Monitoring results from Antipodes Island, New Zealand indicate recovery of native insects and birds after the successful removal of invasive mice.
More than a year and a half after the removal of invasive mice from the subantarctic Island of Antipodes, native wildlife appear to be thriving! Native birds such as the Antipodean Wandering Albatross, the Reischek’s Parakeet, and the Antipodes Island Pipit appear to be recovering well, but field data suggest they are not the only species that are benefiting from the restoration project. Monitoring has shown that native insects such as the endemic (found nowhere else in the world) fly (Xenocalliphora antipodea) have also been prosperous since the removal of invasive rats.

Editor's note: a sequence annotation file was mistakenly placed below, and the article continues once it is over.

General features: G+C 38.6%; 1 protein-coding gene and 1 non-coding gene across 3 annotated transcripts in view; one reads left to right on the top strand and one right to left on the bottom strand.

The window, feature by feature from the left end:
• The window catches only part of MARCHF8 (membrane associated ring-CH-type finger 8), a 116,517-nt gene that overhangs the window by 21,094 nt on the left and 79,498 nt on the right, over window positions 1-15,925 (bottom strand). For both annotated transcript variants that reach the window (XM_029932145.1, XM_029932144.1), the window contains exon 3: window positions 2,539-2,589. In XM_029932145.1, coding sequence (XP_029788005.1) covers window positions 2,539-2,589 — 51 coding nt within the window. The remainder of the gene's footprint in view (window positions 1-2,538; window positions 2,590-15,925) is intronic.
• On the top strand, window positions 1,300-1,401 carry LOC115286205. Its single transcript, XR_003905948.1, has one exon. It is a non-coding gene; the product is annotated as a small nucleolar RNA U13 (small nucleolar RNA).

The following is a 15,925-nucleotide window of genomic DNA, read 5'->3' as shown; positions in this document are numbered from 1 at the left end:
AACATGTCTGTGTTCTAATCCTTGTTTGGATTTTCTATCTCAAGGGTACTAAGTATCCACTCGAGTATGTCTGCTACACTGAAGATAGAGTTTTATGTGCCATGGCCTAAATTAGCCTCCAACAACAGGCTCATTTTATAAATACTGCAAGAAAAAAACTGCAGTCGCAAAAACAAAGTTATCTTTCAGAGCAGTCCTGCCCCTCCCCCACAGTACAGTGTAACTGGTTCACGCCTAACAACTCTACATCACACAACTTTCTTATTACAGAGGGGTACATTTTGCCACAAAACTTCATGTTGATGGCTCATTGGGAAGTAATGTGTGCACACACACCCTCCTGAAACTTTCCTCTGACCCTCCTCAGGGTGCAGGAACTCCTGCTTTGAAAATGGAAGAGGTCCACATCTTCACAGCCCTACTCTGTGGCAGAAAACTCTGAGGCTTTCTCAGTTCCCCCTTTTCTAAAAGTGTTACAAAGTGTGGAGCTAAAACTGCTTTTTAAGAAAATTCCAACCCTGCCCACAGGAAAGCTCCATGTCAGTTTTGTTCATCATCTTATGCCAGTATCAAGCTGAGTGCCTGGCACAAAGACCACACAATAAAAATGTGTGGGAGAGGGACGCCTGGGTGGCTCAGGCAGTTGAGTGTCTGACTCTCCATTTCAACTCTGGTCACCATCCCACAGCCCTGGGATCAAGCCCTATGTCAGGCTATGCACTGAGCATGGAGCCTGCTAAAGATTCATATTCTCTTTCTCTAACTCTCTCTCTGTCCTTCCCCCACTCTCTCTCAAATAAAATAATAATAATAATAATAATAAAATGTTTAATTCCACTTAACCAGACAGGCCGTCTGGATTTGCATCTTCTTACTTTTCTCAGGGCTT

Although flies might not be everyone’s favorite animals, they are important for ecosystem health and are considered important indicator species. Their thriving populations suggests the island is recovering. The Antipodes field team spent time monitoring the different invertebrate species on the island, and in addition to anecdotal evidence of increased abundance, they used pitfall traps to find species and will continue to collect data from the samples.
The island monitoring team has also shown a population rebound for native and endemic birds including Snipes, Pipits, and Parakeets. The population growth suggests that this is only the beginning and that continued growth is expected.
This is not the end for Antipodes Island but rather a new beginning for the island and its native species. Conservationists will continue to monitor the island, and more restoration activities are in the works. Next stop for Million Dollar Mouse: Auckland Islands.
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